Lucknow’s Gaurav Khanna was like any other athlete when he sustained injuries during a match and later an accident, leaving him disabled. Instead of giving up sports, he turned to training para athletes.
For 20-year-old Palak Kohli, a career in sports was a distant dream. Born with an underdeveloped left arm, all she could do at sports courts was sit in a corner and watch others play.
As a teenage girl with a disability, she would often feel agitated by society’s perception of her. Teachers, peers and those around her would advise her to focus on her studies and get a job through disability quotas. Often, she would burst into tears of helplessness, she recalls.
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In 2017, Palak met a stranger outside a mall in her hometown, Jalandhar, Punjab. After introducing himself and asking her about her disability, the stranger informed her about para badminton. “I was someone who was always stopped from playing sports, and this stranger comes out of nowhere and tells me I can do wonders in sports! I found it hard to believe,” Palak tells The Better India.
But the idea instilled hope in her, and in 2018, she started practising para badminton under the stranger, who she soon came to know was none other than Gaurav Khanna, head national coach of India’s para badminton team.
Badminton debuted at the Tokyo Paralympics in 2020. A seven-member team, including Palak and Arjuna awardee Pramod Bhagat, participated in the game held in 2021. This made Palak the youngest athlete to qualify for the Tokyo Paralympics at the age of 19. She also became the first Indian woman athlete to compete in the semifinals in Tokyo and finished with the 4th position.
Badminton came into Palak’s life as a blessing. “My own definition of disability has changed. People who once discouraged me appreciate me now. I don’t want girls with disabilities to be termed as bechari (helpless),” she says.
From athlete to national para badminton coach
Palak’s success, along with that of 30 other para athletes in Lucknow, is the result of Gaurav’s years-long endeavour. He has trained all of them free of cost.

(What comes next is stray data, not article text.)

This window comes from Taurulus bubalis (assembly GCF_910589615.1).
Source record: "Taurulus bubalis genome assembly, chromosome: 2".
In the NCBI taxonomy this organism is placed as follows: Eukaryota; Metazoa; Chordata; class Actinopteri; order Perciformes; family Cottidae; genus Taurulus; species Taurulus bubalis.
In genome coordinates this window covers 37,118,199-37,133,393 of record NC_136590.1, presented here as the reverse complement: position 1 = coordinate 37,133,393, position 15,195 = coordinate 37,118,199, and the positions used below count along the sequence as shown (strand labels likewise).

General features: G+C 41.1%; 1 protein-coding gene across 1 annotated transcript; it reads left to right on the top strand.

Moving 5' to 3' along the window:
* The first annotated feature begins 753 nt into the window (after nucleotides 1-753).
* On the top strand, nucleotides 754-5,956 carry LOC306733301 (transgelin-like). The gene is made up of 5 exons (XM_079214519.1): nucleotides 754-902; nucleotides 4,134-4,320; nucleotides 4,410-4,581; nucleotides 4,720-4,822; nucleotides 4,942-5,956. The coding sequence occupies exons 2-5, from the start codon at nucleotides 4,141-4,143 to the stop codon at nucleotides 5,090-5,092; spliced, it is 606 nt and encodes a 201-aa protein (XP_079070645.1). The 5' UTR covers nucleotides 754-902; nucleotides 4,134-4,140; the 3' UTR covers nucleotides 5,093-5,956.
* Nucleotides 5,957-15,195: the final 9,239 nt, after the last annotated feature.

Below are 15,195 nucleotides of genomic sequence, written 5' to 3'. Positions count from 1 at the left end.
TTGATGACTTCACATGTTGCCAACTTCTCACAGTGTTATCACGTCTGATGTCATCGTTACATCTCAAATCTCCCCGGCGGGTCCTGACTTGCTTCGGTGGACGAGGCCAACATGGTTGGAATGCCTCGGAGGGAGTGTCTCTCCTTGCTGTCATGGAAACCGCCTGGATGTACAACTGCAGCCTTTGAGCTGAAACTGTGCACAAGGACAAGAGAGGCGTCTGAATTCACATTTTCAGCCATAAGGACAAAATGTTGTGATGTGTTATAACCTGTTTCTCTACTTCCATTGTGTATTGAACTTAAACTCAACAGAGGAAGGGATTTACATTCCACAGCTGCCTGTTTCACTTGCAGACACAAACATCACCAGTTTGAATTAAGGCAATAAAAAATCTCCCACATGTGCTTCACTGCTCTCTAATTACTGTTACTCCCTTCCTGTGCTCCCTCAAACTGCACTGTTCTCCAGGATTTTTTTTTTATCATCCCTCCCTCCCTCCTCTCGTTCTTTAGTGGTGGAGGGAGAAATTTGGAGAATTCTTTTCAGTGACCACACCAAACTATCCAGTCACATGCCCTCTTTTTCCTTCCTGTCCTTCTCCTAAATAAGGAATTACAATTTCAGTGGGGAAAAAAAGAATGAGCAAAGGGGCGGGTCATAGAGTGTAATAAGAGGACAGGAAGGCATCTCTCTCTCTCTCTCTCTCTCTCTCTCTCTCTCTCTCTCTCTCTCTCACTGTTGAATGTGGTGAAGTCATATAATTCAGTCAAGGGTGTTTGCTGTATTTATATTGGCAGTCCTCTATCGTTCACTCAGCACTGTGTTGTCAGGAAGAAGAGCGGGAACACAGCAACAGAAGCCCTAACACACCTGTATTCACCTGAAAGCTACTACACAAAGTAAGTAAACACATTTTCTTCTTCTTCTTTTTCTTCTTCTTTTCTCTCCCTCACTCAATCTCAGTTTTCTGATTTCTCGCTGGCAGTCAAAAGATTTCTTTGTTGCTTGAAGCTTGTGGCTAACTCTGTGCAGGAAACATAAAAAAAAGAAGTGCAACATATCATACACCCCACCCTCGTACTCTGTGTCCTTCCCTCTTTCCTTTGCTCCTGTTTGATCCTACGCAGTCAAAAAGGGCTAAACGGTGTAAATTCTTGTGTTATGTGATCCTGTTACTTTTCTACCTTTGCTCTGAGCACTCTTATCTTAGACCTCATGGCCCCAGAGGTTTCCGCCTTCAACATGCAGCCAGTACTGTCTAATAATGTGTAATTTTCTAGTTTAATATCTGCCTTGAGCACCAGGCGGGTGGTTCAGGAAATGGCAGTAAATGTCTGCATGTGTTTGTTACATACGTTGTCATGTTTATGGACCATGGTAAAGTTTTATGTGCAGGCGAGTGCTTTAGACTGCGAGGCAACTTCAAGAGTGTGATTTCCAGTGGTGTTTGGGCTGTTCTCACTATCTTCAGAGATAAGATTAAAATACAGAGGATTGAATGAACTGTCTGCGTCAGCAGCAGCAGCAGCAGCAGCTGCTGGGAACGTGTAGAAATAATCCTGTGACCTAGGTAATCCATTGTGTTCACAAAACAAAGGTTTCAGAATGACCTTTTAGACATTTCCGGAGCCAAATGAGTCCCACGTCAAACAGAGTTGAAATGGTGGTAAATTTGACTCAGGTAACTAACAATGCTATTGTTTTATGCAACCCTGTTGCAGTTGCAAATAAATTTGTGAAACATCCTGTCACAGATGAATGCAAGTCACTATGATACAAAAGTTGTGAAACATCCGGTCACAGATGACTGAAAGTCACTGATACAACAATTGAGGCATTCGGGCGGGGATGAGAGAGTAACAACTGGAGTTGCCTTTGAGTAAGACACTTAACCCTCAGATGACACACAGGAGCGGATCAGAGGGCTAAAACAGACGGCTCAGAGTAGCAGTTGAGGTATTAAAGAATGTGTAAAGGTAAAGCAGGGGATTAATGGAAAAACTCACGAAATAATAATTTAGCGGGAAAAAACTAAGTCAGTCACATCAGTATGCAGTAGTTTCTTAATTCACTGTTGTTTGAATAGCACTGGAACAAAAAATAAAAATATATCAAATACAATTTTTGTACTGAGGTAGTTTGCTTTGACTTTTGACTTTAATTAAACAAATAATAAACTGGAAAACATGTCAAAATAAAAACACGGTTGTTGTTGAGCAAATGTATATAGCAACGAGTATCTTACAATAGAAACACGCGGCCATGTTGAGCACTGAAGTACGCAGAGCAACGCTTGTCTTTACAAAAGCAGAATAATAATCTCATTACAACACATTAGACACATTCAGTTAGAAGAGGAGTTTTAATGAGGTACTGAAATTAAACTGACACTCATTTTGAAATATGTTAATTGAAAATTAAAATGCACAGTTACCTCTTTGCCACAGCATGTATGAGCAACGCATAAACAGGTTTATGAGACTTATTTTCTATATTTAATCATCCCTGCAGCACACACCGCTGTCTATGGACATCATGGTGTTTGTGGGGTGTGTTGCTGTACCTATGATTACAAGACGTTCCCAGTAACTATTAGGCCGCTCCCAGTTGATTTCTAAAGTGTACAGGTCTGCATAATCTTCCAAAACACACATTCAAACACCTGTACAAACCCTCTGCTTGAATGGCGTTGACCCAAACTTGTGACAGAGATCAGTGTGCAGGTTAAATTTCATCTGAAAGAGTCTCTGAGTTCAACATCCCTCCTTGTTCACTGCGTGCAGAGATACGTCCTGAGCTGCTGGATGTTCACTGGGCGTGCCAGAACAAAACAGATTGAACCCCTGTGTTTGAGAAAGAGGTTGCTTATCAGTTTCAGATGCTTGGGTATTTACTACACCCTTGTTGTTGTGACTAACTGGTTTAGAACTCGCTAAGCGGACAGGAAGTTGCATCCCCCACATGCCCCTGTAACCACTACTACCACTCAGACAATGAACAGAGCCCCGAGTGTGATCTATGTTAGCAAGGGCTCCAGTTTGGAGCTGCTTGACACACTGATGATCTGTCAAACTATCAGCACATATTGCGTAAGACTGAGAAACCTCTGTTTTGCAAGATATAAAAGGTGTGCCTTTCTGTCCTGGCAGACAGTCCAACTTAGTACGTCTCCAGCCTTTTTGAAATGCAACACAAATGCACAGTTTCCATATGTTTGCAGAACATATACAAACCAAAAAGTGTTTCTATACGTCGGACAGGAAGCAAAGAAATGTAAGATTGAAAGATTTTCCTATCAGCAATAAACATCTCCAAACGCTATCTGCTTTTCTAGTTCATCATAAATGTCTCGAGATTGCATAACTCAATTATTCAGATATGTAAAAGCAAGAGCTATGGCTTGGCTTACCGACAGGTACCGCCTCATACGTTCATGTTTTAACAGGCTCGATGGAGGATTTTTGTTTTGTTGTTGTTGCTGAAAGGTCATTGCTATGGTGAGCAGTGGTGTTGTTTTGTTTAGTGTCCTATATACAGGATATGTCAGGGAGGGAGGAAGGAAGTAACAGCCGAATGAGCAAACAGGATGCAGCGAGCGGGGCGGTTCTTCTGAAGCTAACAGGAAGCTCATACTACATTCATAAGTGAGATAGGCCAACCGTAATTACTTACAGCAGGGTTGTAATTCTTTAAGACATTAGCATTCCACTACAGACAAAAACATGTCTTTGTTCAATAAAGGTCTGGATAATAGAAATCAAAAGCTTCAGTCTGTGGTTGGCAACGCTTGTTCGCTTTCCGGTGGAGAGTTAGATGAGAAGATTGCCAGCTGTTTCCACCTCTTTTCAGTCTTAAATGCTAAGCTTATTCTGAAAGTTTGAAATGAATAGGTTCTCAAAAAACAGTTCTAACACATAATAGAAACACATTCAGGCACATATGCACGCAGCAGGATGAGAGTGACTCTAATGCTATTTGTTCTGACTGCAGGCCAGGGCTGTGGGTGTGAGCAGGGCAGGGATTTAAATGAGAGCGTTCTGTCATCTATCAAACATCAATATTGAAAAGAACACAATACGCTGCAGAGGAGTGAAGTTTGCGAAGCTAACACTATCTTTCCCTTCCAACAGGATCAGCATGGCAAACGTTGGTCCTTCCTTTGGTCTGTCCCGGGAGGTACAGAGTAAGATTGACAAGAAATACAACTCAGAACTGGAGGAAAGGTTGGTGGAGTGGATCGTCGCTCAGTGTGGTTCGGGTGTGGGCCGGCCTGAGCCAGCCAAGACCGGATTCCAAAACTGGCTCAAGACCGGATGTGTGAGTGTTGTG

Gaurav tells The Better India, “I am proud of my students — Palak, Mandeep Kaur, Nitya and Manasi Joshi. Nehal Gupta is just 17 but has started defeating other players. We have won 600 medals in the Paralympics, of which 200 are gold. India has not received so many medals in any other sport in senior competitions.”
A former badminton player, Gaurav himself has a disability of 60 percent and has dedicated his life to training athletes with disabilities and hearing impairments. He has been training para athletes for nearly 15 years.
A resident of Lucknow, the 46-year-old started playing badminton at a young age and went on to win state and national-level competitions. But during a doubles match at the Udaipur Nationals in the year 1998, he sustained meniscus tears in one leg and was forced to quit playing.
Left with no choice, he started looking for a job and soon started his career at the Railway Protection Force in Hathras, Uttar Pradesh.
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An academy for para badminton players
It was during this phase that Gaurav observed how hearing-impaired children, often orphaned or abandoned by their parents, would turn to pickpocketing. Even educated people would term them “anti social elements”, he says.
“These were innocent children. I gave them rackets, and we started playing badminton in the evenings. We later set up an outdoor court. Sometimes I would take them to Aligarh to play badminton. The purpose was to make them feel they can do something with their lives,” says Gaurav.
He started identifying more such students and also learnt sign language to ensure he could communicate with them with ease.
Meanwhile, in 2000, he suffered another injury — this time in his other leg — in a road accident. But Gaurav was determined not to give up on the sport.
The same year, he was made the national coach for the Indian Deaf Badminton team and his students went on to participate in the Deaf World Championships. And in 2015, Gaurav was made the head coach for the Indian Para team for the world championships.
“As national head coach of para badminton, I saw there was no organised structure for the athletes. We have talented players but they did not have a dedicated space for training,” recalls Gaurav.
“We started training in Lucknow. But we were treated like second-class citizens. All the players had to cook on their own. Our court was damaged and when it rained, we could not play. We would be allowed to play only after the other players were done. The washrooms, courts and rooms were not disabled-friendly. We also wanted to be a priority,” he adds.
Determined to make a difference, Gaurav took a loan and set up a dedicated space for para badminton players in Lucknow. Named Gaurav Khanna Excellia Badminton Academy, the centre is equipped with synthetic and wooden courts, a modern gym, professional coaches, physiotherapists and nutritionists.
In 2020, Gaurav was awarded the Dronacharya Award for his contributions to para badminton.
Today, more than 30 para athletes from across Uttar Pradesh, Punjab, Maharashtra, Kerala, Chhattisgarh, Tamil Nadu, Uttarakhand and Delhi are provided training in Gaurav’s academy.
But he feels he still has a long way to go. Gaurav says, “We are preparing for the 2028, 2032 and 2036 Olympics for which I am planning to increase the number of courts in the academy and set up a gurukul system where children with disabilities can play as well as study.”
Edited by Asha Prakash. All images: By arrangement.